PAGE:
Modeling Starlink magnitudes in a simulation

From: Max Hartshorn via Seesat-l <>
Date: Tue, 2 Jun 2020 10:42:46 -0400
Hi All,

I'm new to this list and new to satellite observation. My name is Max
Hartshorn and I'm a computer programmer and data journalist based in
Toronto, Canada. I became interested in Starlink after I inadvertently
witnessed the initial load shortly after the launch last May. They were by
far the brightest objects in the sky...though I understand their apparent
magnitudes will have decreased considerably once they reached their final

What I'd like to do is create a *responsible* and *non alarmist*
visualization of what the night sky *could* look like when 12,000 Starlink
satellites are up and running. As far as I know such a simulation does not

I've been playing around with Stellarium and TLEs and I can see that it's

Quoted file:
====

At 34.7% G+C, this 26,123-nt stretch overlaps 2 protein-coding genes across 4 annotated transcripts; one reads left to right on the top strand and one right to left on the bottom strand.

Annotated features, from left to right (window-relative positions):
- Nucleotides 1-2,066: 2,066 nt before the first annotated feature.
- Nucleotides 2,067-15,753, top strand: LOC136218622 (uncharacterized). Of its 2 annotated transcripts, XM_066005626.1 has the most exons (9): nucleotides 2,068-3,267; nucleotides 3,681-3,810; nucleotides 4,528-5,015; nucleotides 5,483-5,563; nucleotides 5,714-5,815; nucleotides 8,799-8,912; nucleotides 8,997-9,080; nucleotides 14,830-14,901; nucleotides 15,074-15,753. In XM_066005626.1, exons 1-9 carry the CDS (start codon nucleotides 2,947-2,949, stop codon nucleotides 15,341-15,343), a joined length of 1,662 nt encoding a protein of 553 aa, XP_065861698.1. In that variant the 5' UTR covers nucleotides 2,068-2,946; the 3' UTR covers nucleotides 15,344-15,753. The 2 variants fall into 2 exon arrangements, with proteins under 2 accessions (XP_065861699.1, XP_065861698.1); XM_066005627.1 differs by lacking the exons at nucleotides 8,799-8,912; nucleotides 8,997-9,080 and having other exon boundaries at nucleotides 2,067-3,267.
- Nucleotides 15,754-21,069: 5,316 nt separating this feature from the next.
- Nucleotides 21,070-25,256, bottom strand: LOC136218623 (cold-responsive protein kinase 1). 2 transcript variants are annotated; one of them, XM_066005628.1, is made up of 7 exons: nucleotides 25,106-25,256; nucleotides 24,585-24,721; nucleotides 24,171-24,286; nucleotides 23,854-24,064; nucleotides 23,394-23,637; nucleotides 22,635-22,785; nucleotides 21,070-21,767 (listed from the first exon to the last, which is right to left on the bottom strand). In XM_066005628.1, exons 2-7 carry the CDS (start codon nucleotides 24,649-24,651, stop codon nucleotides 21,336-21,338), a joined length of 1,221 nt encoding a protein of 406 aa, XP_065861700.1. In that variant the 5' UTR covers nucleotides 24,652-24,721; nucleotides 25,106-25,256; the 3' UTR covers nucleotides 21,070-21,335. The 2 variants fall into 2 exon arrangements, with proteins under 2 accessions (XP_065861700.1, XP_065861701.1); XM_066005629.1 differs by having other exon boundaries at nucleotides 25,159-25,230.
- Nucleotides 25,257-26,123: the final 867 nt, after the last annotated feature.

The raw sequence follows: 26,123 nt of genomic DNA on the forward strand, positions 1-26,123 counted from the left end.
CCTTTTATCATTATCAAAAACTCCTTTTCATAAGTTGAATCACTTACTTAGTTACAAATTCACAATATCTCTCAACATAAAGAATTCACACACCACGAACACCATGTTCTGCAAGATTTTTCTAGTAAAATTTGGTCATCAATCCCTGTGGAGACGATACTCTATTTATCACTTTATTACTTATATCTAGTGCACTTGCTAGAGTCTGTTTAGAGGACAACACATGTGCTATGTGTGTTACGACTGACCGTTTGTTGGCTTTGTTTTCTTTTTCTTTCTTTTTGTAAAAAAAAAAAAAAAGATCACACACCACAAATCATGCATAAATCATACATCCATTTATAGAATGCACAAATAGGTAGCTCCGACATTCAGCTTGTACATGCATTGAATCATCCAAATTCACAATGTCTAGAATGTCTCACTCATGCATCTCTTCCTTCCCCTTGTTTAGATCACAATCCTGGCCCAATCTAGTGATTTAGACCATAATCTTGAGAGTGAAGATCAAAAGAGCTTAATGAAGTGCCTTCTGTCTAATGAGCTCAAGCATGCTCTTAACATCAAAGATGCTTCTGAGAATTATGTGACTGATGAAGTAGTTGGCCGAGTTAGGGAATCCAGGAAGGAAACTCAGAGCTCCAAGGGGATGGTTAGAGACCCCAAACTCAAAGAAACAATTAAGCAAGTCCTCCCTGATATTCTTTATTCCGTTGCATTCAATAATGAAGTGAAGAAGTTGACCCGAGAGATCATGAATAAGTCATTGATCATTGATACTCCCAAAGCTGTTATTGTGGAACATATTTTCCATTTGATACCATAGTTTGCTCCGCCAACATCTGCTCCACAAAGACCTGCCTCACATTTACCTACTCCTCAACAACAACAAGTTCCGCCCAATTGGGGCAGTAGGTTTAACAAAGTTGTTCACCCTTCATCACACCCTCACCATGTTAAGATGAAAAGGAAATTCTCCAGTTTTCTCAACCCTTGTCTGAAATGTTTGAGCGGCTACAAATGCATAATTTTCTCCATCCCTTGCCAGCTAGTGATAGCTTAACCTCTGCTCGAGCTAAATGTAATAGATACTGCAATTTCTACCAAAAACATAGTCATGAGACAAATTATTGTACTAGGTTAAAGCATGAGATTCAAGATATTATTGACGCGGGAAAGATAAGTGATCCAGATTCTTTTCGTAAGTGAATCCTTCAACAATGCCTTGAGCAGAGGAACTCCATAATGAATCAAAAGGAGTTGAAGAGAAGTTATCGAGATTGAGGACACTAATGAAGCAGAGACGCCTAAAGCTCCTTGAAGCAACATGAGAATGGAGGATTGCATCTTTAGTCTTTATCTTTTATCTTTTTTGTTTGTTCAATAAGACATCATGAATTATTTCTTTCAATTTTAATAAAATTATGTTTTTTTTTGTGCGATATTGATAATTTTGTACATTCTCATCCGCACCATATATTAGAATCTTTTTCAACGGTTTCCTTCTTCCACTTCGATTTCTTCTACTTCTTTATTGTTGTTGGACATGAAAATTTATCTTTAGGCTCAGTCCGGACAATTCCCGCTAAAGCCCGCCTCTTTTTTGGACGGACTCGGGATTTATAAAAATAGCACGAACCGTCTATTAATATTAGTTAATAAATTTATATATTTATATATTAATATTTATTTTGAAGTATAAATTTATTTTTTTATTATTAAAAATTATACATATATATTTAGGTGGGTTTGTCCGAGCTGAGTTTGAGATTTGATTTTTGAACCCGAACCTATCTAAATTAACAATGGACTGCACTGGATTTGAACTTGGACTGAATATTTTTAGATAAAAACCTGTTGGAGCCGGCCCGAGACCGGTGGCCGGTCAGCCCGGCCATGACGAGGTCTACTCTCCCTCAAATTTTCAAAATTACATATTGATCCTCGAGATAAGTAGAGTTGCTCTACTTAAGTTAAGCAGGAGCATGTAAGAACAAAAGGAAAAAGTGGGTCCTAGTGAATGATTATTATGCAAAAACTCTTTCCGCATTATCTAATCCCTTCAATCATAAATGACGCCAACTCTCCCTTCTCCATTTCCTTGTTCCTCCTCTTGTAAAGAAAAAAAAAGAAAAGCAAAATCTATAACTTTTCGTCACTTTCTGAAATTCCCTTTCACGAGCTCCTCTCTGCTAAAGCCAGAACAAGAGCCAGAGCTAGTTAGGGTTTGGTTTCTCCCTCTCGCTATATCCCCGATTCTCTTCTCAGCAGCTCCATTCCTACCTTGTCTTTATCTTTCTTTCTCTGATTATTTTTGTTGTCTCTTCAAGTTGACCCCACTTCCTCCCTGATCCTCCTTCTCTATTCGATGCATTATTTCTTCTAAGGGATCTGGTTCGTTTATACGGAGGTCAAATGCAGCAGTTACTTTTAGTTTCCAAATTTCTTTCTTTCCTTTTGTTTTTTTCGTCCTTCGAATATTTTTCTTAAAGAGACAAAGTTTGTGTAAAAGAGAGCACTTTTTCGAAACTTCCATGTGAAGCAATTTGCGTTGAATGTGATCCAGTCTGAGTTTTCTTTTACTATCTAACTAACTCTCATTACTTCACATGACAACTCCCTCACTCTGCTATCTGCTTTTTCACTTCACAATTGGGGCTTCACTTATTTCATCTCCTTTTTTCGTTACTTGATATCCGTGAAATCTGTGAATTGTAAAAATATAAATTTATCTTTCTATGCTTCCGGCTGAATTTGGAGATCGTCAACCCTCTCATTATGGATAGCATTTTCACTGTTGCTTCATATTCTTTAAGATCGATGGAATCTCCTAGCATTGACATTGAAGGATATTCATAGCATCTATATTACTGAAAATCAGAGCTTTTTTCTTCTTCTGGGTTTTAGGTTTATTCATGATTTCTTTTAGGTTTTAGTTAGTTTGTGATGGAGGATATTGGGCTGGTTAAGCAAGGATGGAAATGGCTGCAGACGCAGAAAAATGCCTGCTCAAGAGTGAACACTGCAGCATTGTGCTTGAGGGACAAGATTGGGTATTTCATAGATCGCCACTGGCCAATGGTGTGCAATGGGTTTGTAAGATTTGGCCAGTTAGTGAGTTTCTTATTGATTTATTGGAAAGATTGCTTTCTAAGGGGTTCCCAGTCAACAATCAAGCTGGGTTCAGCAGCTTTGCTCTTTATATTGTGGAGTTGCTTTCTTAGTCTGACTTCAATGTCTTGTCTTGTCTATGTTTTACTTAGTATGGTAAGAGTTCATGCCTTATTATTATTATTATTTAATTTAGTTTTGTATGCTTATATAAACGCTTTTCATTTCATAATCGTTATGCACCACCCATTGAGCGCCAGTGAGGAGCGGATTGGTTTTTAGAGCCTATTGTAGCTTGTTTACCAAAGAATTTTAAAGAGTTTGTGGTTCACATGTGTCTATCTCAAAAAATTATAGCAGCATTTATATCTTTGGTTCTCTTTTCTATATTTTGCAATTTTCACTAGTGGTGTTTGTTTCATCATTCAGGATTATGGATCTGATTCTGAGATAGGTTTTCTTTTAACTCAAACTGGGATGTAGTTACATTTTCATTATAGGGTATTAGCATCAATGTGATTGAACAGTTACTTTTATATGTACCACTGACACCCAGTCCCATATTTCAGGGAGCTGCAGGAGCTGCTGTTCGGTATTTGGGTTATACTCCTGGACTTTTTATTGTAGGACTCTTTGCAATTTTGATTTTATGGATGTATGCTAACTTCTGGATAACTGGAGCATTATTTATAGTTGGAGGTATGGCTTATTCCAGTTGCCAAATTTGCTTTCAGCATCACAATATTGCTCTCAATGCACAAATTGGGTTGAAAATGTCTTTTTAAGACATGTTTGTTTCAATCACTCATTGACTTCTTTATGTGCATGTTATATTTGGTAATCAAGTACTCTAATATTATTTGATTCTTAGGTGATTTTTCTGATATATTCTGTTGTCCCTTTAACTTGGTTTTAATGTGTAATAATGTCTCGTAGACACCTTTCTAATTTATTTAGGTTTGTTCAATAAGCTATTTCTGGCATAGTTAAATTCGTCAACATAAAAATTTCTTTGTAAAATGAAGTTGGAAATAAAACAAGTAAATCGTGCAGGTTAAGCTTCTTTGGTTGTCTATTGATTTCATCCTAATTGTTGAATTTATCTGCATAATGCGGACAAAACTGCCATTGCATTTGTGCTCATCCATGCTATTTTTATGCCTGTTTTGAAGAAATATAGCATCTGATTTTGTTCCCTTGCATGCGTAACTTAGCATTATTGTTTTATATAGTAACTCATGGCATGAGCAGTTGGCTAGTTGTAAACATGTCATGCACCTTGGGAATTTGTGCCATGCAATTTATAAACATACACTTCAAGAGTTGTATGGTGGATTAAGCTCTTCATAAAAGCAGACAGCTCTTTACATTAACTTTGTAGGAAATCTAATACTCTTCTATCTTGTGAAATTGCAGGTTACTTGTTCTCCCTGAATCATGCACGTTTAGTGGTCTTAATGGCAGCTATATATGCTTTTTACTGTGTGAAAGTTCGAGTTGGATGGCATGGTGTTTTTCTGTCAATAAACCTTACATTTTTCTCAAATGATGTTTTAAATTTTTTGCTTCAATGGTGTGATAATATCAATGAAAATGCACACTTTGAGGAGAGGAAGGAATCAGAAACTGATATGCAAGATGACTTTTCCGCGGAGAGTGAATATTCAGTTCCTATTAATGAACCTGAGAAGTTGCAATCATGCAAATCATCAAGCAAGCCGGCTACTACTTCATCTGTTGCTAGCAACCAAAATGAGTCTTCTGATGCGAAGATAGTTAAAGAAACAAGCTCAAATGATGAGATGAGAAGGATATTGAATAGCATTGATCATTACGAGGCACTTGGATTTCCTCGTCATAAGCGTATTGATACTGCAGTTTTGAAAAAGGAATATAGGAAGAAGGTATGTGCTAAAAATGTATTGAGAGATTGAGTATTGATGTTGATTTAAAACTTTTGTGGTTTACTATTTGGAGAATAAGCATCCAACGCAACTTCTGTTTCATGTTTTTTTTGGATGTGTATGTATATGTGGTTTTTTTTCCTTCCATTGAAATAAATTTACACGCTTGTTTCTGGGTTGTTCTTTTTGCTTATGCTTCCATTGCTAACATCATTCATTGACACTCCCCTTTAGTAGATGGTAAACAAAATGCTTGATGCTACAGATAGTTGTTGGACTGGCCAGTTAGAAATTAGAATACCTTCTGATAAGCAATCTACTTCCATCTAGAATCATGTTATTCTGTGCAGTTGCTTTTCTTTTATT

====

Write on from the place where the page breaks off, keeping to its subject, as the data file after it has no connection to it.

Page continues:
possible to generate a TLE file for 12,000 satellites at roughly the
configuration proposed by Starlink, and model those orbits in Stellarium.
But the big open question is around magnitudes.

I've been looking through the archives here and I've seen a range of
apparent magnitude observations, anywhere from 2 to 9. Additionally
Starlink is iterating the design of their satellites to minimize

The threshold that's most interesting to me is the 6.5 threshold for naked
eye observation. If the satellites (particularly those in the lower orbital
shells) are below that threshold, they could potentially impact how the
general public views the night sky.

Is there any agreed upon estimate for the apparent magnitude of the
Starlink satellites currently in orbit? Do we just not know yet? Are there
any responsible methods for modeling / estimating the magnitude of the
remaining satellites?

Sorry for the long email. I figure if anybody would know the answers to
these questions it would be you folks :)

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Received on Tue Jun 02 2020 - 09:44:08 UTC

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